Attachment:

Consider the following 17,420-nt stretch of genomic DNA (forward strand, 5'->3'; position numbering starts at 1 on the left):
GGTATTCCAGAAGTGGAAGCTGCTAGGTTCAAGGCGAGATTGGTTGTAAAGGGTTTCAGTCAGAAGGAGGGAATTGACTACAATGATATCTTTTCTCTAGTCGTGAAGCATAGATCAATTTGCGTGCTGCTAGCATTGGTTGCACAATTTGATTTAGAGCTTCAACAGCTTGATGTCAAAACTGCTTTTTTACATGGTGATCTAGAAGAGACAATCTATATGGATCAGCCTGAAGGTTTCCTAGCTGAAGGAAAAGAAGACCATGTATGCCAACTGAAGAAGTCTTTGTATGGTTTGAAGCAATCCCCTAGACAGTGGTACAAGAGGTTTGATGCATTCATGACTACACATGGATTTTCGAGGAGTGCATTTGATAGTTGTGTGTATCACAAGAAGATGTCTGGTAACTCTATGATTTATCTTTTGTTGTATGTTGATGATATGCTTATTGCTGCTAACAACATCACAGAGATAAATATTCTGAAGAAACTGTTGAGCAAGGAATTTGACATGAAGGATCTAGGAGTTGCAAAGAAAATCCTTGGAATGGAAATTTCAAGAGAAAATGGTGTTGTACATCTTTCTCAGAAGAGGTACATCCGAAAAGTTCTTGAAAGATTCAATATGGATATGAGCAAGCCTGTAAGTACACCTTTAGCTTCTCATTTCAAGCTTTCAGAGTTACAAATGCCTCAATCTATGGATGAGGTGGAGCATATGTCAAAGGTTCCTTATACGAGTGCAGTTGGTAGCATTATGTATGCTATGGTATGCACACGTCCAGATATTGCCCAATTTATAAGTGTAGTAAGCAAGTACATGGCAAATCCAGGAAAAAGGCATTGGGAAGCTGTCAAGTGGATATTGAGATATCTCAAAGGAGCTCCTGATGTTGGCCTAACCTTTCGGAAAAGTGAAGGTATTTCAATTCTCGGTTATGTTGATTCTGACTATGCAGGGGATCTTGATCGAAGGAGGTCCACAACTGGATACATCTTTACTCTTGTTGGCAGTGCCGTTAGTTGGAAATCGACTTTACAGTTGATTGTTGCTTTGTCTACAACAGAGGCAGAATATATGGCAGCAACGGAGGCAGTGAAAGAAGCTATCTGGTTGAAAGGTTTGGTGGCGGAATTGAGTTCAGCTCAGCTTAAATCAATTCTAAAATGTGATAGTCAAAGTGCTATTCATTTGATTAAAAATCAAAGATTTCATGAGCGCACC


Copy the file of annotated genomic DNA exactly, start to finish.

Consider the following 17,420-nt stretch of genomic DNA (forward strand, 5'->3'; position numbering starts at 1 on the left):
GGTATTCCAGAAGTGGAAGCTGCTAGGTTCAAGGCGAGATTGGTTGTAAAGGGTTTCAGTCAGAAGGAGGGAATTGACTACAATGATATCTTTTCTCTAGTCGTGAAGCATAGATCAATTTGCGTGCTGCTAGCATTGGTTGCACAATTTGATTTAGAGCTTCAACAGCTTGATGTCAAAACTGCTTTTTTACATGGTGATCTAGAAGAGACAATCTATATGGATCAGCCTGAAGGTTTCCTAGCTGAAGGAAAAGAAGACCATGTATGCCAACTGAAGAAGTCTTTGTATGGTTTGAAGCAATCCCCTAGACAGTGGTACAAGAGGTTTGATGCATTCATGACTACACATGGATTTTCGAGGAGTGCATTTGATAGTTGTGTGTATCACAAGAAGATGTCTGGTAACTCTATGATTTATCTTTTGTTGTATGTTGATGATATGCTTATTGCTGCTAACAACATCACAGAGATAAATATTCTGAAGAAACTGTTGAGCAAGGAATTTGACATGAAGGATCTAGGAGTTGCAAAGAAAATCCTTGGAATGGAAATTTCAAGAGAAAATGGTGTTGTACATCTTTCTCAGAAGAGGTACATCCGAAAAGTTCTTGAAAGATTCAATATGGATATGAGCAAGCCTGTAAGTACACCTTTAGCTTCTCATTTCAAGCTTTCAGAGTTACAAATGCCTCAATCTATGGATGAGGTGGAGCATATGTCAAAGGTTCCTTATACGAGTGCAGTTGGTAGCATTATGTATGCTATGGTATGCACACGTCCAGATATTGCCCAATTTATAAGTGTAGTAAGCAAGTACATGGCAAATCCAGGAAAAAGGCATTGGGAAGCTGTCAAGTGGATATTGAGATATCTCAAAGGAGCTCCTGATGTTGGCCTAACCTTTCGGAAAAGTGAAGGTATTTCAATTCTCGGTTATGTTGATTCTGACTATGCAGGGGATCTTGATCGAAGGAGGTCCACAACTGGATACATCTTTACTCTTGTTGGCAGTGCCGTTAGTTGGAAATCGACTTTACAGTTGATTGTTGCTTTGTCTACAACAGAGGCAGAATATATGGCAGCAACGGAGGCAGTGAAAGAAGCTATCTGGTTGAAAGGTTTGGTGGCGGAATTGAGTTCAGCTCAGCTTAAATCAATTCTAAAATGTGATAGTCAAAGTGCTATTCATTTGATTAAAAATCAAAGATTTCATGAGCGCACC